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Back in 1969, as the Apollo astronauts were picking up pieces of the Moon, Japanese scientists were picking up pieces of other solar-system bodies in another hostile environment: the bitter cold of Antarctica. They found nine meteorites on the ice fields, all of which came from asteroids.
The discovery started a scientific treasure hunt that continues today. Teams of scientists from Japan, the United States, and elsewhere are getting ready for expeditions that’ll begin in a few weeks, as summer arrives in the southern hemisphere.
The first organized expedition took place in 1974. Since then, hundreds of meteor hunters have picked up more than 50,000 meteorites. Most of them are from asteroids, but a few are from Mars or the Moon.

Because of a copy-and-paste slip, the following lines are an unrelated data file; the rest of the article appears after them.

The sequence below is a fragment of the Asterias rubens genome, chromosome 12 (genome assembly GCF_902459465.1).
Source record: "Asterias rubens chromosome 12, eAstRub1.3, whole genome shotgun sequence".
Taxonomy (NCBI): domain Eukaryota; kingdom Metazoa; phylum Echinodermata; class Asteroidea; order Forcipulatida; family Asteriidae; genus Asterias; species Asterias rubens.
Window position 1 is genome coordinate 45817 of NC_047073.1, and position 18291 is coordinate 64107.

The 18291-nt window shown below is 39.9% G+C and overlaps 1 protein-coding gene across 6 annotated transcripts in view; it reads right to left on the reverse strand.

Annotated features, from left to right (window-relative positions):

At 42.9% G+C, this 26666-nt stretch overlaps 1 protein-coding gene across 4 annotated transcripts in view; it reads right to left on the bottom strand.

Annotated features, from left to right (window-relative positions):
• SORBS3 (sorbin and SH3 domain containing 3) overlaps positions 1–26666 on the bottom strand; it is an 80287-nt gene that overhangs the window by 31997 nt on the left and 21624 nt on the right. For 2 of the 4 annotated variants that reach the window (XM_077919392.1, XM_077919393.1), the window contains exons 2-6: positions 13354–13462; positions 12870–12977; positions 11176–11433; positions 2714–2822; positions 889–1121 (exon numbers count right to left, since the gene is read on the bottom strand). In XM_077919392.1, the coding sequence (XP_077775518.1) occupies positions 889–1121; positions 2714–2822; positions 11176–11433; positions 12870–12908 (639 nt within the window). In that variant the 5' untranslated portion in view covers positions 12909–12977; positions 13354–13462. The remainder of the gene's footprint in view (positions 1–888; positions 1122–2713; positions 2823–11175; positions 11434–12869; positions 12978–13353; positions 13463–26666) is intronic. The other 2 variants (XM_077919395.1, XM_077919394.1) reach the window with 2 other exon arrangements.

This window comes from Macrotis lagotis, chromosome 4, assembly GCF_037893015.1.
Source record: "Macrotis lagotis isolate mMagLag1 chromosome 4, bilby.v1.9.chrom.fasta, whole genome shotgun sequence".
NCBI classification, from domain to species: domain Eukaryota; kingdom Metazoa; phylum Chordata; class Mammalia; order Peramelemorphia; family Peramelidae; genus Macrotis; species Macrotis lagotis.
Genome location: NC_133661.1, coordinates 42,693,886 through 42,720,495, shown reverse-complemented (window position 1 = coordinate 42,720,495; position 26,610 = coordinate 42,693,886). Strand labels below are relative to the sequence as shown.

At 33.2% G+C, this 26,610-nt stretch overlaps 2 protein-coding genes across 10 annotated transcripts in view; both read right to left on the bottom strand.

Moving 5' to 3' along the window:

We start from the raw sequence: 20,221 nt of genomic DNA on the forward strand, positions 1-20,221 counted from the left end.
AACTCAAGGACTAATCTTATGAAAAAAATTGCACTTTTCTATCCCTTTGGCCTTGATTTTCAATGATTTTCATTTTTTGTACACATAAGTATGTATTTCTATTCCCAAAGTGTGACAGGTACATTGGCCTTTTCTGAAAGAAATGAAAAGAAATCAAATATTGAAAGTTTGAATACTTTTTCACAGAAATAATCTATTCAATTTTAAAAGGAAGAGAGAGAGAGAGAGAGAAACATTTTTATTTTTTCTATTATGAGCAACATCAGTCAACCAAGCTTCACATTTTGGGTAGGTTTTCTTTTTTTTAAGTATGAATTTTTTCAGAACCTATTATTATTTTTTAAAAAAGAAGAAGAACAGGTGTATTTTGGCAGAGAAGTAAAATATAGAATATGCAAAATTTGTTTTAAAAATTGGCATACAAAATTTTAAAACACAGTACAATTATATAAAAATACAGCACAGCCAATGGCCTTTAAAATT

The vast ice fields are a good site for meteor hunting because the Earth rocks are buried far below the ice. So there’s a good chance that any rock on top of the ice is from space.
Teams of hunters spend several weeks on the ice. Each day, they move slowly across the ice on snowmobiles or on foot. When they find a meteorite, they log its position, take its picture, and carefully store it inside a Teflon bag. At the end of the season, the American teams send their treasures to the Johnson Space Center for processing. After that, researchers from around the world can request samples for study — pieces of other worlds found in the otherworldly realm of Antarctica.
More about Antarctic science tomorrow.
Script by Damond Benningfield, Copyright 2013
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